From the Media Capital, to the Global Ethiopian Community
Saturday July 22nd 2017

Ethiopia’s Teyba Erkesso wins The Boston Marathon

BOSTON — Kenya’s Robert Kiprono Cheruiyot won the 114th Boston Marathon on Monday, breaking the course record with a time of 2 hours, 5 minutes, 52 seconds.

That was 82 seconds faster than the record set in 2006 by four-time winner Robert Kipkoech Cheruiyot, who’s not related. The 2010 champion wins the $150,000 first prize and an extra $25,000 for setting the course record.

Cheruiyot finished 91 seconds ahead of Ethiopian Tekeste Kebede, with defending champion Deriba Merga in third and Americans Ryan Hall and Meb Keflezighi rounding out the top five. It’s the first time two Americans have finished in the top five since ’06; no American has won the men’s race since Greg Meyer in 1983.

Hall, who finished third last year, fell out of the top 15 near the halfway point but sprinted through the final mile to challenge Merga for a spot on the podium. He missed by 2 seconds, but his time of 2:08:41 was the fastest ever for an American in Boston, six seconds faster than Bob Kempainen ran in 1994.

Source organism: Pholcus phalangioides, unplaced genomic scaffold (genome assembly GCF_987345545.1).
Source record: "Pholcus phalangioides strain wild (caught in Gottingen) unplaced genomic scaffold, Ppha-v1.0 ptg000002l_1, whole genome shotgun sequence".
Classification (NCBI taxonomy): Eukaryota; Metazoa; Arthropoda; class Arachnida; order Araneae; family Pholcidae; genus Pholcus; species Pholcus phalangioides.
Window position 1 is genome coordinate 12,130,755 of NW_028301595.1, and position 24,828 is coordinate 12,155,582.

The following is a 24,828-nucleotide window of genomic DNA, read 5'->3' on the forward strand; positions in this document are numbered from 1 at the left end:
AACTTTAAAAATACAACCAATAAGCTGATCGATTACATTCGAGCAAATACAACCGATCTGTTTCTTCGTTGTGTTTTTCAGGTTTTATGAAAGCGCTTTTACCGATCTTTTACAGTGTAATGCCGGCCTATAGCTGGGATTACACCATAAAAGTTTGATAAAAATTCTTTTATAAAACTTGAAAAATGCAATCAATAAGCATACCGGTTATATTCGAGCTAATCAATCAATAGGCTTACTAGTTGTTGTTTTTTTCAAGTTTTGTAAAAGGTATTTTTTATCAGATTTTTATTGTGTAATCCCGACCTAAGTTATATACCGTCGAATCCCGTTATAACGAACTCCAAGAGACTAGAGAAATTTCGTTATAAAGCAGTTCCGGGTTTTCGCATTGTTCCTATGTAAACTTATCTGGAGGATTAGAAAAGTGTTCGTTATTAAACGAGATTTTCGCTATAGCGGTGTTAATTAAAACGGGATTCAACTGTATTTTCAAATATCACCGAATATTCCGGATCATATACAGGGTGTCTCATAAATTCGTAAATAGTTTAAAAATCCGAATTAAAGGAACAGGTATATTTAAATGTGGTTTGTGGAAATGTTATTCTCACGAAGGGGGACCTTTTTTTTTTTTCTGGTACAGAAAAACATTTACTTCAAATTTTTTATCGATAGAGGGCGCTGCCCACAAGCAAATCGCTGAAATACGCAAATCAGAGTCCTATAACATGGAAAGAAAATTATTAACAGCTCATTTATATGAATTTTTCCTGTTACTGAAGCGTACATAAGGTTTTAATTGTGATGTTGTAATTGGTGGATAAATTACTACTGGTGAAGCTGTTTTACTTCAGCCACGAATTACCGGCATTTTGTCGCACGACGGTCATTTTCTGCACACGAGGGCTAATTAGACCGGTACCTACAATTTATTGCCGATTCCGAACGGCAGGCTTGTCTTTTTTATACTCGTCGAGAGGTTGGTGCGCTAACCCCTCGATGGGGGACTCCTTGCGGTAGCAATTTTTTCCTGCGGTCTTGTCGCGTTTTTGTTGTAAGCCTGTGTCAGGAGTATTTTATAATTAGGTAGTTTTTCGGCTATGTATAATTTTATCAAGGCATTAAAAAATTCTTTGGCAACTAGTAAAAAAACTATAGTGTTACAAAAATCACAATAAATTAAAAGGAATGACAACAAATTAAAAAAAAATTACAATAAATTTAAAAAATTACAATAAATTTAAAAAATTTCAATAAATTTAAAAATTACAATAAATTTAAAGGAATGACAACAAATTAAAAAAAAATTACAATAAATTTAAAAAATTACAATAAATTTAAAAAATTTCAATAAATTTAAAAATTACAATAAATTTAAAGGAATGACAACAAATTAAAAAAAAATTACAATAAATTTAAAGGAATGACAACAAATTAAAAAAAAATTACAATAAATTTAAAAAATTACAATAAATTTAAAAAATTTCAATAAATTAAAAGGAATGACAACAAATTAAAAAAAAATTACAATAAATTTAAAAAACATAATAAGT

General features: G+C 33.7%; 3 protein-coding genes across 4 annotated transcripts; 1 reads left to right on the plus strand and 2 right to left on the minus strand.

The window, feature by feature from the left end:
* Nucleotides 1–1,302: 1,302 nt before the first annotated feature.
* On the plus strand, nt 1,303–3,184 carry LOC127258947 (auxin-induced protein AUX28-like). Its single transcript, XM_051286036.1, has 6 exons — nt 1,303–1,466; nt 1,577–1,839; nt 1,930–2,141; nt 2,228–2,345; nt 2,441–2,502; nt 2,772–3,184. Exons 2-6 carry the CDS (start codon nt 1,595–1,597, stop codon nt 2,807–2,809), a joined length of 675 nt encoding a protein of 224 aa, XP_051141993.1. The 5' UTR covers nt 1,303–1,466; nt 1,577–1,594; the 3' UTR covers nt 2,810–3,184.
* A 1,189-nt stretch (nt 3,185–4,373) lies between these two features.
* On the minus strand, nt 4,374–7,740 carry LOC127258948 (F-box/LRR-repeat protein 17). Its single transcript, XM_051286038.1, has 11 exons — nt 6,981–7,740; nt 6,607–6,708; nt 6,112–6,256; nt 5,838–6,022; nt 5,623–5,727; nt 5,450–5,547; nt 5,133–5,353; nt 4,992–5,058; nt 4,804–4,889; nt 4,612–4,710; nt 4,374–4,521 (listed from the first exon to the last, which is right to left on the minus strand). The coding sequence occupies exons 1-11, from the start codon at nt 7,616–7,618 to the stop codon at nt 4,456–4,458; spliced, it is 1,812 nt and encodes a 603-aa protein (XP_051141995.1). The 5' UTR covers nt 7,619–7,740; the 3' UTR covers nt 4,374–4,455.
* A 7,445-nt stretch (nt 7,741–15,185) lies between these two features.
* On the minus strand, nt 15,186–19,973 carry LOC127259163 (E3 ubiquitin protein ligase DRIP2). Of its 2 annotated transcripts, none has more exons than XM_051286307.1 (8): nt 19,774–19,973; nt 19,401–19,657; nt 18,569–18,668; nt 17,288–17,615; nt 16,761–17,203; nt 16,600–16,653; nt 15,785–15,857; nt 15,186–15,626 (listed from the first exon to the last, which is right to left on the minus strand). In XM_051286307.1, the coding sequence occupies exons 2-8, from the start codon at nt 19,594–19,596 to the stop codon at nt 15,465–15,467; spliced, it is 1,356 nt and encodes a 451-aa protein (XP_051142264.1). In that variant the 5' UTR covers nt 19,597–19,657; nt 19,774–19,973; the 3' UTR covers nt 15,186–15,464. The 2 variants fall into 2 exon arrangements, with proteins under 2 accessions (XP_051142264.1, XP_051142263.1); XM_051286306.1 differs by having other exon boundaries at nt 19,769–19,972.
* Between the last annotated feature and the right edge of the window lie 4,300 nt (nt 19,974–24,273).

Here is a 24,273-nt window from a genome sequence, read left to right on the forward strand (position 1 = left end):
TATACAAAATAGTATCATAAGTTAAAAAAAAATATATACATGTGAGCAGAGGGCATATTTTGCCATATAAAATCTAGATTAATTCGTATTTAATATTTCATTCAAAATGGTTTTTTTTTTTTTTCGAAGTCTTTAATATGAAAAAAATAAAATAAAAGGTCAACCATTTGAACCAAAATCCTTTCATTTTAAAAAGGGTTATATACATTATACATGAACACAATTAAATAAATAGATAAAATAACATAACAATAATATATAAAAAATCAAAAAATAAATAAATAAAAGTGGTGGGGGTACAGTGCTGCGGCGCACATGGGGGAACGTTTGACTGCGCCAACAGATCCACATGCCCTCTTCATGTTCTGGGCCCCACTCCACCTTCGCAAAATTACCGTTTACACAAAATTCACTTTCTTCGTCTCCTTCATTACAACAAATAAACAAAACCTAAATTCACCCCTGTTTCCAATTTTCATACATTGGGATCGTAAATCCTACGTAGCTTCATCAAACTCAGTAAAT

Ethiopia’s Teyba Erkesso won the women’s race in an unofficial time of 2:26:11, outsprinting Russia’s Tatyana Pushkareva to win by three seconds in the third-closest women’s finish in event history. Defending champion Salina Kosgei was third, and Paige Higgins of Arizona was the top American woman in 13th.

In the wheelchair division, Ernst Van Dyk won his record ninth Boston Marathon for the men and Wakako Tsuchida of Japan won her fourth consecutive women’s wheelchair title in Boston.

Van Dyk edged American Krige Schabort in a sprint to the finish line, winning in 1 hour, 26 minutes and 53 seconds.

Schabort finished four seconds behind. It was Van Dyk’s third consecutive marathon win.

He won six consecutive years from 2000 to 2006, including a world record time of 1 hour, 18 minutes, 27 seconds in 2004.

Tsuchida finished in 1 hour, 43 minutes, 32 seconds, comfortably ahead of Diane Roy of Canada. Tsuchida was more than nine minutes off the world record, set in Boston.

Roy has been the Boston Marathon runner-up five times. She finished three minutes and 36 seconds behind Tsuchida.

Source: ESPN

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